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At the national celebration of the Pulitzer Centennial, New Hampshire Humanities was recognized for its HYPE (Hosting Young Philosophy Enthusiasts) program in a speech given by Keven Willey, co-chair of the Pulitzer Board.
Underscoring the importance of humanities projects like HYPE, Willey remarked, “It has never, ever, been more important than it is right now to focus on the values of engagement, enlightenment, truth telling and inspiration.”
The Pulitzer Board partnered with the Federation of State Humanities Councils on a $1.7 million project aimed at deepening the public discourse around the values embodied by the Pulitzer Prizes. Funded by the Pulitzer Board, the Mellon Foundation, the Ford Foundation and the Carnegie Corporation of New York, the project became known as the “Campfires Initiative” in the interest of fanning the flames of light and passion across the country.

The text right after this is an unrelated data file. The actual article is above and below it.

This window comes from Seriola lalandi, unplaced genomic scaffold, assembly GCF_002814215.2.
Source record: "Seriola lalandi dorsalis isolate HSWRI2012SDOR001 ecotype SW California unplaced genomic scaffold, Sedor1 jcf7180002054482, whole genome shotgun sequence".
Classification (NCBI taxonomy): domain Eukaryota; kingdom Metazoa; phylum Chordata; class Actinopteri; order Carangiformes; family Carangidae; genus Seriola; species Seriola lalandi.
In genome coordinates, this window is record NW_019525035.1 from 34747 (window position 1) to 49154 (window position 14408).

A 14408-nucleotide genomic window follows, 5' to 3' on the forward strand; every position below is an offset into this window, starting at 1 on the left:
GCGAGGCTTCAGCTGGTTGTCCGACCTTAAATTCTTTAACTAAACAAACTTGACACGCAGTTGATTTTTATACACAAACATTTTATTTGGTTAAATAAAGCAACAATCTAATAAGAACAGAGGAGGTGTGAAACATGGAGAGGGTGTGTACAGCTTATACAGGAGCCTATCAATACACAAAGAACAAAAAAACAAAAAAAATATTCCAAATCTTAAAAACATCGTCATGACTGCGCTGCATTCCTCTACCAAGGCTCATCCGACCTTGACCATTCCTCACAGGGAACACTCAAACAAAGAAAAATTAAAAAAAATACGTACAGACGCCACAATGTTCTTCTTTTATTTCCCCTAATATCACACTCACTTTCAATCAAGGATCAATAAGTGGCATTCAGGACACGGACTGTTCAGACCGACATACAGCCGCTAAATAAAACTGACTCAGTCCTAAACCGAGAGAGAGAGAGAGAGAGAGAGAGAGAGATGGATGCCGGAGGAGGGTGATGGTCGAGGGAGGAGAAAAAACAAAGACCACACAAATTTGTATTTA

As part of the Campfires Initiative, New Hampshire Humanities received a $30,000 grant that supported two highly successful events– a public forum featuring Pulitzer Prize-winning cartoonists and humanities scholars for a lively discussion of cartooning and First Amendment Rights, and the HYPE conference led by students from Souhegan and Spaulding High Schools. The conference drew more than 1,000 high school students and teachers who took part in group and panel discussions exploring First Amendment issues.
As part of the grant, New Hampshire Humanities partnered with Atlantic Media Productions on a documentary about HYPE Day as a model of student-led civics education. The video is now available on our website and YouTube channel.
Watch the video HERE.
New Hampshire Humanities programs are made possible in part by a grant from the National Endowment for the Humanities (NEH). Any views, findings, conclusions or recommendations expressed in this these programs do not necessarily represent those of the NEH or New Hampshire Humanities.